By H. Nelson Goodson
June 28, 2013
Washington, D.C. - On Thursday, anti-immigrant groups felt a blow and a major set back after the U.S. Senate passed S. 744 immigration bill by a bipartisan vote of 68-32. Fourteen Republicans supported the bill. The immigration bill now heads to the House of Representatives for consideration and debate.
The immigration bill includes sending $30 billion to the southern border to provide tighter security. The bill is moving forward on schedule for a possible final passage in the House by July 4, according immigrant rights groups.
Some House Republicans say, the bill is dead on arrival. House Speaker John Boehner (R-OH) said, the House is not going to approve what the Senate passed. The immigration bill must be grounded with real border security and have a majority of GOP support to pass.
Boehner said, "The House is not going to take up and vote on whatever the Senate passes. We're going to do our own bill, through regular order, and it'll be legislation that reflects the will of our majority and the will of the American people. For any legislation – including a conference report – to pass the House, it's going to have to be a bill that has the support of a majority of our members.
"Listen, immigration reform has to be grounded in real border security. That's what the American people believe, and it's a principle that our majority believes in as well. Chairman McCaul's done a good job passing a border security bill. Chairman Goodlatte is doing good work over in the Judiciary Committee.
"And if immigration reform is going to work, it's essential that the American people have the confidence that it's being done correctly. That's how the House will approach this issue," Boehner stated on Thursday.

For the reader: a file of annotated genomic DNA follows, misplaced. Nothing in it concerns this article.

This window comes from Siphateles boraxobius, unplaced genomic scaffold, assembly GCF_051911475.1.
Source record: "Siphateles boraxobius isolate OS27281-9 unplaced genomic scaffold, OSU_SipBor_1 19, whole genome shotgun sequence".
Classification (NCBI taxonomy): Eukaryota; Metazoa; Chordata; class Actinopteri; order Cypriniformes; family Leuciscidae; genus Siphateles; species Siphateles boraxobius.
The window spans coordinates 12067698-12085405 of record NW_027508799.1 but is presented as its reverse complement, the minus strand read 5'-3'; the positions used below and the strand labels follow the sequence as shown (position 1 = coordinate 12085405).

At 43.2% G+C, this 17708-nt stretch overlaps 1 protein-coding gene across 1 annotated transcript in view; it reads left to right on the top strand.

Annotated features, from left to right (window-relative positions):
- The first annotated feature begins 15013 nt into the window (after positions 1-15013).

President Barack H. Obama stated, "Today, with a strong bipartisan vote, the United States Senate delivered for the American people, bringing us a critical step closer to fixing our broken immigration system once and for all.
"I thank Majority Leader Reid, Senator Leahy, Senator Schumer, and every member of the 'Gang of Eight' for their leadership, and I commend all Senators who worked across party lines to get this done.
"The bipartisan bill that passed today was a compromise. By definition, nobody got everything they wanted. Not Democrats. Not Republicans. Not me. But the Senate bill is consistent with the key principles for commonsense reform that I – and many others – have repeatedly laid out.
"If enacted, the Senate bill would establish the most aggressive border security plan in our history. It would offer a pathway to earned citizenship for the 11 million individuals who are in this country illegally – a pathway that includes passing a background check, learning English, paying taxes and a penalty, and then going to the back of the line behind everyone who's playing by the rules and trying to come here legally. It would modernize the legal immigration system so that it once again reflects our values as a nation and addresses the urgent needs of our time. And it would provide a big boost to our recovery, by shrinking our deficits and growing our economy.
"Today, the Senate did its job. It's now up to the House to do the same.
"As this process moves forward, I urge everyone who cares about this issue to keep a watchful eye. Now is the time when opponents will try their hardest to pull this bipartisan effort apart so they can stop commonsense reform from becoming a reality. We cannot let that happen. If you're among the clear majority of Americans who support reform – from CEOs to labor leaders, law enforcement to clergy – reach out to your Member of Congress. Tell them to do the right thing. Tell them to pass commonsense reform so that our businesses and workers are all playing by the same rules and everyone who's in this country is paying their fair share in taxes.
"We have a unique opportunity to fix our broken system in a way that upholds our traditions as a nation of laws and a nation of immigrants. We just need Congress to finish the job," Obama stated.